Microsoft first unveiled its HoloLens headset almost three years ago, and the company continues to sell them to developers and commercial customers. While HoloLens seemed like a product that would change a lot over time, Microsoft appears to have found specific customers that are willing to adopt the headsets early: firstline workers and information workers. These might not be consumers at home running around playing games with HoloLens, but the headsets are now being widely used in organizations for remote assistance, training, and prototyping.
Microsoft is now making its HoloLens headset available in 29 new European markets today, bringing the total up to 39 countries. That confidence in the existing headset comes from businesses wanting to purchase it in a range of countries. Microsoft has found that businesses are willing to purchase HoloLens to replace their existing tools despite the $3,000 price of the headset. “The alternative is so expensive that the total cost of switching… all of that cost is tiny compared to what they’re doing right now,” says Lorraine Bardeen, general manager of HoloLens in an interview with The Verge.
Firstline workers assembling cars, fixing elevators, and assembling retail stores have all found benefits in HoloLens thanks to its hands-free nature. Ford is using HoloLens to design cars, and surgeons are experimenting with the headsets for spine operations. You don’t have to hold a laptop, tablet, or a phone, and you can even use it as a remote assistance or training device to Skype video call a colleague and have them paint directions on what you’re seeing in front of you. It’s something I was impressed with during one of Microsoft’s original HoloLens demos, and I was able to fix a light bulb over Skype.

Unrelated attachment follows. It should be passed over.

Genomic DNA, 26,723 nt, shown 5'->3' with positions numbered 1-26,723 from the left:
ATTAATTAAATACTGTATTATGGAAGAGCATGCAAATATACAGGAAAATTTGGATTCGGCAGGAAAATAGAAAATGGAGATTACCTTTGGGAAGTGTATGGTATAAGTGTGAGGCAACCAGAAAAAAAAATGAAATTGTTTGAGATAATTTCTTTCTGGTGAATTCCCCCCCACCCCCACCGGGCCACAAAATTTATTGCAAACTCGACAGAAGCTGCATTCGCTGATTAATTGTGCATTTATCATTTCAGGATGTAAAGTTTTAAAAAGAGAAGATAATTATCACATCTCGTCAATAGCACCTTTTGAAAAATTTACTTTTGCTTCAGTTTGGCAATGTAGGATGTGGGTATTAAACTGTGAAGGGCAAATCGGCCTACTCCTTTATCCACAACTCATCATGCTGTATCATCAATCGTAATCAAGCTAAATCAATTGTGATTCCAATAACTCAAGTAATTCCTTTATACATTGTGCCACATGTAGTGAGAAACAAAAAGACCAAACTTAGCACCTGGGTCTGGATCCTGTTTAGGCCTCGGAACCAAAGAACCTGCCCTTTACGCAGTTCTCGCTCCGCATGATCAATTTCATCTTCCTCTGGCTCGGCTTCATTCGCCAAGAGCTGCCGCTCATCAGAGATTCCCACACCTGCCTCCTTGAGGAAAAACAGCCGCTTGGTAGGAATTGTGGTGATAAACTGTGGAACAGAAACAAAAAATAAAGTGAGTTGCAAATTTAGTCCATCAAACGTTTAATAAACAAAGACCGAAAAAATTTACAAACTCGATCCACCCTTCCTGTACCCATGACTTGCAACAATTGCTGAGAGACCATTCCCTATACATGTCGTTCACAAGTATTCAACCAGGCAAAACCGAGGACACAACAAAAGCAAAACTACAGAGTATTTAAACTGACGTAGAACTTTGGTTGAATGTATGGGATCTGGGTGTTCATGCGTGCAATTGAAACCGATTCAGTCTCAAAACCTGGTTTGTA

Engineers will now be able to use HoloLens as protective eyewear, as the headset has now passed basic impact tests for protective eyewear standards in the US and Europe. HoloLens has also been rated IP50, perfect for dusty construction areas. Microsoft is even introducing a HoloLens hard hat accessory so the headset can be worn with protective head gear.
It’s surprising to see Microsoft continue to broaden the distribution of HoloLens without new hardware, but rumors have suggested the company won’t introduce a successor until at least 2019. Plans were reportedly sidelined for a second version of HoloLens, in favour of bigger hardware changes thanks to a general lack of competition. Microsoft hasn’t said much about its future HoloLens hardware, but the company did reveal its next headset will have a custom AI chip designed by Microsoft.
Microsoft also launched its Windows Mixed Reality VR headsets recently, designed to be part of the family of headsets that include HoloLens. These are primarily VR experiences for now, with plans to blend these headsets in the future once the technology is ready. The software giant will also be releasing a new software update for HoloLens early next year, which will presumably bring its Windows 10 variant (currently Anniversary Update) up to a more modern version like Fall Creators Update.